Sunday was a perfect day to enjoy Franklin Square Park, a gem of a rectangle smack dab in the middle of the nation capital's downtown.
Mallard ducks were paddling through the pool in the park's center and getting a sprinkle under the fountain. Tourists aboard Segway scooters cruised through, quickly. Folks -- mostly homeless -- were snoozing on the grass and the plentiful benches. Church groups had set up tables to feed the hungry.
A young woman biking through was hoping to find a comforting scene. "Hey, pretty lady," a young guy said, "C'mon over." She kept pedaling.
At the moment, Franklin Square provides a respite for office workers during the day. They can grab a sandwich at one of the many restaurants on K Street or along 14th Street and munch away on a park bench. They can stroll across to 13th Street or down to I Street. In the evening and on weekends, the park is essentially an outdoor homeless shelter.
Terry Lynch, executive director of the Downtown Cluster of Congregations and the godfather of D.C.'s "living downtown" has worked in an office near the park for 35 years.
"For the first ten years, Franklin Square was a haven for prostitutes," Lynch says. "Since then, it's been a de facto haven for the homeless."
But Franklin Square is about to change. Thirty-five years ago, I Street below the square was lined with strip clubs, which gave way to office buildings and restaurants; now, new residents are moving into apartments and condos further downtown and along Massachusetts Avenue. They are having families, they want to picnic in the park, they want playground equipment for their kids.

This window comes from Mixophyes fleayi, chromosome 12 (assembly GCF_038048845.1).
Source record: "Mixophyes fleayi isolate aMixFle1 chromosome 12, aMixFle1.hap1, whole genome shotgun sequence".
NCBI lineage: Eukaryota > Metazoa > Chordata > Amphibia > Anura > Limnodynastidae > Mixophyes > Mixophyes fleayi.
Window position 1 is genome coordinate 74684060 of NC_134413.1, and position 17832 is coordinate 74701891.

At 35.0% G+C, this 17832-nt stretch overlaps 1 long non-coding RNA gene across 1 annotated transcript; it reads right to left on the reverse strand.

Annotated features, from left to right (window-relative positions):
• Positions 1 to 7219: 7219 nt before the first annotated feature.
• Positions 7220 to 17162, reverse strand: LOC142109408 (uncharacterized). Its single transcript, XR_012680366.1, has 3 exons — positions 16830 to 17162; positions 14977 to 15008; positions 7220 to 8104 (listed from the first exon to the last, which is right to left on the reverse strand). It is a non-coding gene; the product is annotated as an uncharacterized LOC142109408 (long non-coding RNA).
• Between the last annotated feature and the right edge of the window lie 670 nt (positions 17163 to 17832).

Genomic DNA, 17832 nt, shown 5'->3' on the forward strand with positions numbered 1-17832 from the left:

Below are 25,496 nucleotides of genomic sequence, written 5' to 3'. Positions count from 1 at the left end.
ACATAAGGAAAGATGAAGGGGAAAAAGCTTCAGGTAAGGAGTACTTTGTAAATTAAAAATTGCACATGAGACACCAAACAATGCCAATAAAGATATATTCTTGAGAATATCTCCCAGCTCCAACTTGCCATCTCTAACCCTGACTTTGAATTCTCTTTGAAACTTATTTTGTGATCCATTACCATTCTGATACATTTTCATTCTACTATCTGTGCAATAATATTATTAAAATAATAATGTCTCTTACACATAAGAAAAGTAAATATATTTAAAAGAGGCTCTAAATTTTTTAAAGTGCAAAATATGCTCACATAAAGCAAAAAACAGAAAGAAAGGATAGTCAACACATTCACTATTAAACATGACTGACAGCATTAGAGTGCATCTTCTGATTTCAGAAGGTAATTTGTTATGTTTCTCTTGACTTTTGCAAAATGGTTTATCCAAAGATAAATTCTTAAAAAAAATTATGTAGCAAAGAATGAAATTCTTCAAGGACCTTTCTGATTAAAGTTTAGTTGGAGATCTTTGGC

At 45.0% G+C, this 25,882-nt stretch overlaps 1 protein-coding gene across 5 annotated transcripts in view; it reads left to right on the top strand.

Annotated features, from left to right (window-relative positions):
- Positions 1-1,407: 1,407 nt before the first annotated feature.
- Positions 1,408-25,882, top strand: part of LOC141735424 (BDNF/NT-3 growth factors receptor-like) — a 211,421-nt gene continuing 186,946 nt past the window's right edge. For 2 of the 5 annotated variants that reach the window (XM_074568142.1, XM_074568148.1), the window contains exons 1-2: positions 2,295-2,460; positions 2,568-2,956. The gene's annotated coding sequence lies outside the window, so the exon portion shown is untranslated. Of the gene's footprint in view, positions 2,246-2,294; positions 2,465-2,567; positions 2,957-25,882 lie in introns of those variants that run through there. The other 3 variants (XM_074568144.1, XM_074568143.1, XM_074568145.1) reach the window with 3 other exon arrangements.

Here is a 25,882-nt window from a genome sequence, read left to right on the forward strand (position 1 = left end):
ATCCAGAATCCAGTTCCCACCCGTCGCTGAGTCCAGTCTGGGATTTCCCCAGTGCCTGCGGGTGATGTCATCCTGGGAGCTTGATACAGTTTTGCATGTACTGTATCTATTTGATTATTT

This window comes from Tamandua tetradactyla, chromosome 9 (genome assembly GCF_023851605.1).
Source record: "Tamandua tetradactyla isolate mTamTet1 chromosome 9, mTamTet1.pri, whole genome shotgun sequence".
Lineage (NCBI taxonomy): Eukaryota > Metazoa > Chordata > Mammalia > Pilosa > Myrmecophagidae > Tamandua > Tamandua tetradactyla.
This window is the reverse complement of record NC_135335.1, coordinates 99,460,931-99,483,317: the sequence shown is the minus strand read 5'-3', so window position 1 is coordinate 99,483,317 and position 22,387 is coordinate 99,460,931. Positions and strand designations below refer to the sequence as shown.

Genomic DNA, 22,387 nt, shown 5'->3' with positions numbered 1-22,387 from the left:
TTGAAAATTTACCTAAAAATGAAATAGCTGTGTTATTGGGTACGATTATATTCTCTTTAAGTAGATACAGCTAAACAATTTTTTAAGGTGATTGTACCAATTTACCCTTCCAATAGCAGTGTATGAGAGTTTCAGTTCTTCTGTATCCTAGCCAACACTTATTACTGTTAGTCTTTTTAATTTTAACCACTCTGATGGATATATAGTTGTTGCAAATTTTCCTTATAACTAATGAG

"We now have families, retirees, all sorts of folks downtown," says Councilmember Tommy Wells. "All would benefit from a great park."
Which makes Franklin Square a test case for the evolving downtown: How do we create a signature space for families, tourists, office workers and homeless folks who need a safe patch of green space?
Wells, who chairs the council committee on parks and recreation, toured downtown parks six months ago with National Park Service officials, since the feds own and control most of the green space. He was accompanied by locals who want playgrounds. The group stopped by smaller, pocket parks and then Franklin Square.
"Too bad we can't do something with this park," Wells said.
The park officials said they would be open to seeing it redeveloped, and one confirmed that sentiment to me. But the obstacles are substantial -- including transferring some control from the feds to D.C., pushing through a bureaucratic maze and paying for any improvements.
Wells is trying to convince his council colleagues to devote $300,000 to investigate and propose a revamped Franklin Square. He envisions a space like New York's Bryant Park, which hosts exhibitions, concerts, markets, tai chi.
Lynch says locals need to set up a Friends of Franklin Square and push for change. In the meantime, Wells says: "I'm just pushing forward."
All good, but I wonder if the homeless folks will get pushed out in the process.
Harry Jaffe's column appears on Tuesday and Friday. He can be contacted at email@example.com.